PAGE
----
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Understanding Low Blood Sugar

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Understanding Low Blood Sugar

Understanding Low Blood Sugar

October 23, 2008
 
By: Doris Dickson for Diabetes1

What is low blood sugar? 

Low blood sugar is when your blood glucose (sugar) level drops too low to provide enough energy for your body's activities. A low blood sugar, also called hypoglycemia or an insulin reaction, is a blood sugar level below 60 to 70 mg/dl.
 
What are some of the symptoms of low blood sugar?
  • Weakness and/or sleepiness
  • Headache
  • Sweating
  • Anxiety
  • Dizziness
  • Shaking
  • Increased heart rate
  • Disrupted sleep
  • Loss of words (difficulty speaking)
  • Thinking impairment
  • Irritability
  • Loss of coordination
  • Numbness (e.g. of your tongue or lips)
  • Disruption in sleep
  • Yawning/frequent sighing
  • Blurry vision
  • Nausea
  •  
    If you check your blood sugar when you feel off, you are likely to determine other noticeable symptoms not listed. Remember that low blood sugar symptoms change over time. Some you have when newly diagnosed will not exist years later; however, new symptoms may replace them.
     
    What are some of the causes of low blood sugar?
  • Too much insulin
  • Too much oral medication
  • Secondary medications (e.g. sulfa)
  • Not enough food
  • Exercise
  • Hormone changes
  • Slow digestion of complex foods relative to insulin
  • Alcohol
  • Weight loss
  • Gastroparesis
  • Repeated events of low blood sugar in a short period of time
  •  
    How do you treat low blood sugar?
  • Try not to panic.
  • Test blood sugar if possible (to avoid over treating).
  • Use your glucose treatment of choice (e.g. juice, glucose tablets, etc.) in an appropriate quantity to return to your target blood sugar.
  • Example:   Your blood sugar is 60. Your target blood sugar is 85. You use glucose tablets. Each glucose tablet contains five carbohydrates. Each carbohydrate raises your blood sugar five points. 5 carbs x 5 points equals 25 points.

  • Test your blood sugar again in 15 minutes. Treat again as necessary.
  • If you know you have a substantial amount of rapid or short-acting insulin in your system that you believe is peaking and may require more than the glucose tablets, consider eating a small snack.
  •  
    How can you avoid dangerous lows?
  • Test blood sugar often.
  • Test blood sugar in the middle of the night if you suspect you are experiencing nocturnal lows.
  • Review blood sugar results for patterns.
  • Relate “odd” or “new” symptoms to blood sugar levels for future reference.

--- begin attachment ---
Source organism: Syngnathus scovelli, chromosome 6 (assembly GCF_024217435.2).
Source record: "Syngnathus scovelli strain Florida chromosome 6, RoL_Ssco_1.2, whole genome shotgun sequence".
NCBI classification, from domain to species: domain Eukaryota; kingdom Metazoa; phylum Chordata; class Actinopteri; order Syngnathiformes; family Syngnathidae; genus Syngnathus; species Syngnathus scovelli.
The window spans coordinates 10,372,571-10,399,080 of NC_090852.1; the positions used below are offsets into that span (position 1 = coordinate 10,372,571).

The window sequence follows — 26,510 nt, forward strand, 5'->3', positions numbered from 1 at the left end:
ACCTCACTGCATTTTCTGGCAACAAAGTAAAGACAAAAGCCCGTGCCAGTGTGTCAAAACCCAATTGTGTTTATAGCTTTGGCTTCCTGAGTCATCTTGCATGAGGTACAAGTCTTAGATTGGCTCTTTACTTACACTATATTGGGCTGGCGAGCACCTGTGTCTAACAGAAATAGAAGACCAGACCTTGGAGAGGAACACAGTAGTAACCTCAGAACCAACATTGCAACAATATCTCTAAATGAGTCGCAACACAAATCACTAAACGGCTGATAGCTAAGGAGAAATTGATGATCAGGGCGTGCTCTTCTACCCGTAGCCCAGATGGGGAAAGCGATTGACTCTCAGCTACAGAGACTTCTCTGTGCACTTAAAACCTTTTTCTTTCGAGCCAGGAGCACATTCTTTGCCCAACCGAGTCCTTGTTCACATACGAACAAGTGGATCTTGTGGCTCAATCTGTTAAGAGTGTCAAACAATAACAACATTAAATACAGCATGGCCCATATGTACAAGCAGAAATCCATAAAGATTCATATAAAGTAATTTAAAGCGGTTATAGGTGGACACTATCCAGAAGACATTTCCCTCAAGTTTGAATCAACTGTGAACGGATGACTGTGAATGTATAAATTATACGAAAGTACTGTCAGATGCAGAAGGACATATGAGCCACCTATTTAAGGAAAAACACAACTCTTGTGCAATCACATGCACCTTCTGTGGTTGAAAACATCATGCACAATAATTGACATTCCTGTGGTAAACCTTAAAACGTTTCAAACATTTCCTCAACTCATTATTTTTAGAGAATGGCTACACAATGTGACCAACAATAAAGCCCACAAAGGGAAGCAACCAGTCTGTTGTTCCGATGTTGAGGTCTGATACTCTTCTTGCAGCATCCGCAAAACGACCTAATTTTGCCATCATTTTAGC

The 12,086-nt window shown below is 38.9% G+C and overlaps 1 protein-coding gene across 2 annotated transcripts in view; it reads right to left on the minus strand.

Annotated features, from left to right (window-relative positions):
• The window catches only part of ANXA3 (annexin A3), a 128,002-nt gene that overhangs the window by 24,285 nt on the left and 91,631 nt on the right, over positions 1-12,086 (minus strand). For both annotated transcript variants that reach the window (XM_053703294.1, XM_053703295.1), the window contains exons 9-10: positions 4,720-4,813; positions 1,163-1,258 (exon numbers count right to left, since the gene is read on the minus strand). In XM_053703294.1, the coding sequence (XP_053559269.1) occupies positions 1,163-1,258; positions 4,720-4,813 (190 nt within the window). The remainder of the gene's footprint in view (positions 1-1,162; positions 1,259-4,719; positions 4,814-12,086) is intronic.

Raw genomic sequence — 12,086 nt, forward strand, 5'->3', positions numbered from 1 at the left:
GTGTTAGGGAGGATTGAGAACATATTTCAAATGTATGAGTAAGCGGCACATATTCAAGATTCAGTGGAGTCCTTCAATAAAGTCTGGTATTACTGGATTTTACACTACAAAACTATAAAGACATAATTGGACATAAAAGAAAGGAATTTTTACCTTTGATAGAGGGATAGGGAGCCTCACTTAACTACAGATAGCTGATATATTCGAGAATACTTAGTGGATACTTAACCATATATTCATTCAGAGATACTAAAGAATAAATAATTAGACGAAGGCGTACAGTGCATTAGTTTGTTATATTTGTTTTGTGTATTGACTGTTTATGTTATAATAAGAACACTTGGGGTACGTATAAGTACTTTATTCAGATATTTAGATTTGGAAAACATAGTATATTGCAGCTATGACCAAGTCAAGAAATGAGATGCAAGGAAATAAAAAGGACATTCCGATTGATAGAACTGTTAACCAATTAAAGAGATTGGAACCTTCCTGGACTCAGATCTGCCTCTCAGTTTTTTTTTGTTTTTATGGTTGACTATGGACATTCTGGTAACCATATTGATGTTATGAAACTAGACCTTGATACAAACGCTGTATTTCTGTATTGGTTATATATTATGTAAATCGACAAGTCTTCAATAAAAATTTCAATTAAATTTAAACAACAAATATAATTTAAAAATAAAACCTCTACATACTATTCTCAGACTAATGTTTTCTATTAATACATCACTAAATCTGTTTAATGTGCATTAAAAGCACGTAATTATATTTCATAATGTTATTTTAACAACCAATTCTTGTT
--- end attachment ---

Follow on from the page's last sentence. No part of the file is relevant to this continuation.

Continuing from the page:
• Correct basal, carbohydrate, or insulin ratios as necessary.
  • Learn how to and implement counting carbohydrates.
  • Limit alcohol consumption.
  • Use the theory of small numbers as described in Dr. Bernstein’s Diabetes Solution.
  • Understand insulin timing versus food digestion to correct patterns of highs and lows.
  • Test before, during and after exercise.
  • Note changes in your daily routine (e.g. as travel, vacation, weight loss, etc.).
  • If you have hypoglycemia unawareness or a history of serious low blood sugar, consider investing in a continuous glucose monitoring system (CGMS) to help you define blood sugar trends and make appropriate adjustments.
  • Know your symptoms.
  • Be prepared in advance as described below.
  • ALWAYS be vigilant to any physical or emotional changes in yourself and test.
  •  
    How do you prepare to treat a low in advance?
  • Keep your glucose treatment of choice (e.g. juice, glucose tablets, etc.) in as many places as possible (e.g. in your desk at work, in your vehicle, on your nightstand, in your tote bag and lunch bag, etc.).
  • Replenish your supplies regularly.
  • If you use juice, keep pre-measured and pre-marked glasses (or buy small juice boxes). Mark them for specific low points. For example: a certain mark or certain glass means a low of 40 and a certain mark means a low or 60. 
  • Keep a glucose monitor on your nightstand and in other strategic locations. 
  • Never leave home without your glucose monitor and glucose treatment of choice.
  • Keep a phone on your nightstand with pre-programmed emergency phone numbers.
  • If you have a history of low blood sugar that requires assistance, get and fill a prescription for glucagon. Teach a friend or partner how to inject the glucagon.
  •  

    While low blood sugar can be scary and annoying, especially to newly-diagnosed diabetics, most incidences are just that - an inconvenience and annoyance, but not dangerous if treated with respect. By following the techniques above, you should be able to reduce and treat low blood sugar events easily and maintain tight control of your glucose levels.

     

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